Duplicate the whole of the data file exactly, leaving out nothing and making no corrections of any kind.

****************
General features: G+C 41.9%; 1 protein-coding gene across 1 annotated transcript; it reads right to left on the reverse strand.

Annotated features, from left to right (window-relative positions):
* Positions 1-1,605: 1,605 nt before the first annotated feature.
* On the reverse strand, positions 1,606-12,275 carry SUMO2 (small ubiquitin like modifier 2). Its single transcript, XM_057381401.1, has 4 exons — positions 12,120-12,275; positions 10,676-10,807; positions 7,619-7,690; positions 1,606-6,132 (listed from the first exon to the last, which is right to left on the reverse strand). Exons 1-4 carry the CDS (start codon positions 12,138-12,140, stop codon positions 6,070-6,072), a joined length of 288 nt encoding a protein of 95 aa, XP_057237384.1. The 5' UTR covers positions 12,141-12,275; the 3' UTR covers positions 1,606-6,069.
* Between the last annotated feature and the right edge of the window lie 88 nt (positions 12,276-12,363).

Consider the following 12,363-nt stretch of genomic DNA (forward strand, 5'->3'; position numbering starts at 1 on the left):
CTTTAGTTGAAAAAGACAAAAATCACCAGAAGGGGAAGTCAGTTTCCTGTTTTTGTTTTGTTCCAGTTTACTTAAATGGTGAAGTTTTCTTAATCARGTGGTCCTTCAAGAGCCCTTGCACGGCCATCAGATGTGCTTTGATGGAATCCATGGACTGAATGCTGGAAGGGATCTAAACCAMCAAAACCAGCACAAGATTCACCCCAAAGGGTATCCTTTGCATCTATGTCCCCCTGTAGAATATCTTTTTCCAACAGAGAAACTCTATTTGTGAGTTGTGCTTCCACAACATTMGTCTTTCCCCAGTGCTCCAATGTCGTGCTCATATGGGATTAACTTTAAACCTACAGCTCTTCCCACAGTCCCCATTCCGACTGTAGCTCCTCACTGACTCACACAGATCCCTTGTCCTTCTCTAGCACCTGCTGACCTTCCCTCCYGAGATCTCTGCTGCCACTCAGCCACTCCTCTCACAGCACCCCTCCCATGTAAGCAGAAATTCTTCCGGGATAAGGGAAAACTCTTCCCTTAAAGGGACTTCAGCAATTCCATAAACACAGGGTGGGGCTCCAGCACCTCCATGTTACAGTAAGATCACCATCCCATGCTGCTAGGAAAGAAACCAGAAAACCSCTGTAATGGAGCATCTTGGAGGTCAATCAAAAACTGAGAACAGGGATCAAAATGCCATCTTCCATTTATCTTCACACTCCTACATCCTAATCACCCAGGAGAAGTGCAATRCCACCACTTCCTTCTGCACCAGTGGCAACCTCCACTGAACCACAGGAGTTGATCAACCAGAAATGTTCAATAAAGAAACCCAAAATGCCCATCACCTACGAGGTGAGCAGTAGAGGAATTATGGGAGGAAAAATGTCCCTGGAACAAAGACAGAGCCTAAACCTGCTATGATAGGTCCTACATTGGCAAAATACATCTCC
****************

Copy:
General features: G+C 41.9%; 1 protein-coding gene across 1 annotated transcript; it reads right to left on the reverse strand.

Annotated features, from left to right (window-relative positions):
* Positions 1-1,605: 1,605 nt before the first annotated feature.
* On the reverse strand, positions 1,606-12,275 carry SUMO2 (small ubiquitin like modifier 2). Its single transcript, XM_057381401.1, has 4 exons — positions 12,120-12,275; positions 10,676-10,807; positions 7,619-7,690; positions 1,606-6,132 (listed from the first exon to the last, which is right to left on the reverse strand). Exons 1-4 carry the CDS (start codon positions 12,138-12,140, stop codon positions 6,070-6,072), a joined length of 288 nt encoding a protein of 95 aa, XP_057237384.1. The 5' UTR covers positions 12,141-12,275; the 3' UTR covers positions 1,606-6,069.
* Between the last annotated feature and the right edge of the window lie 88 nt (positions 12,276-12,363).

Consider the following 12,363-nt stretch of genomic DNA (forward strand, 5'->3'; position numbering starts at 1 on the left):
CTTTAGTTGAAAAAGACAAAAATCACCAGAAGGGGAAGTCAGTTTCCTGTTTTTGTTTTGTTCCAGTTTACTTAAATGGTGAAGTTTTCTTAATCARGTGGTCCTTCAAGAGCCCTTGCACGGCCATCAGATGTGCTTTGATGGAATCCATGGACTGAATGCTGGAAGGGATCTAAACCAMCAAAACCAGCACAAGATTCACCCCAAAGGGTATCCTTTGCATCTATGTCCCCCTGTAGAATATCTTTTTCCAACAGAGAAACTCTATTTGTGAGTTGTGCTTCCACAACATTMGTCTTTCCCCAGTGCTCCAATGTCGTGCTCATATGGGATTAACTTTAAACCTACAGCTCTTCCCACAGTCCCCATTCCGACTGTAGCTCCTCACTGACTCACACAGATCCCTTGTCCTTCTCTAGCACCTGCTGACCTTCCCTCCYGAGATCTCTGCTGCCACTCAGCCACTCCTCTCACAGCACCCCTCCCATGTAAGCAGAAATTCTTCCGGGATAAGGGAAAACTCTTCCCTTAAAGGGACTTCAGCAATTCCATAAACACAGGGTGGGGCTCCAGCACCTCCATGTTACAGTAAGATCACCATCCCATGCTGCTAGGAAAGAAACCAGAAAACCSCTGTAATGGAGCATCTTGGAGGTCAATCAAAAACTGAGAACAGGGATCAAAATGCCATCTTCCATTTATCTTCACACTCCTACATCCTAATCACCCAGGAGAAGTGCAATRCCACCACTTCCTTCTGCACCAGTGGCAACCTCCACTGAACCACAGGAGTTGATCAACCAGAAATGTTCAATAAAGAAACCCAAAATGCCCATCACCTACGAGGTGAGCAGTAGAGGAATTATGGGAGGAAAAATGTCCCTGGAACAAAGACAGAGCCTAAACCTGCTATGATAGGTCCTACATTGGCAAAATACATCTCC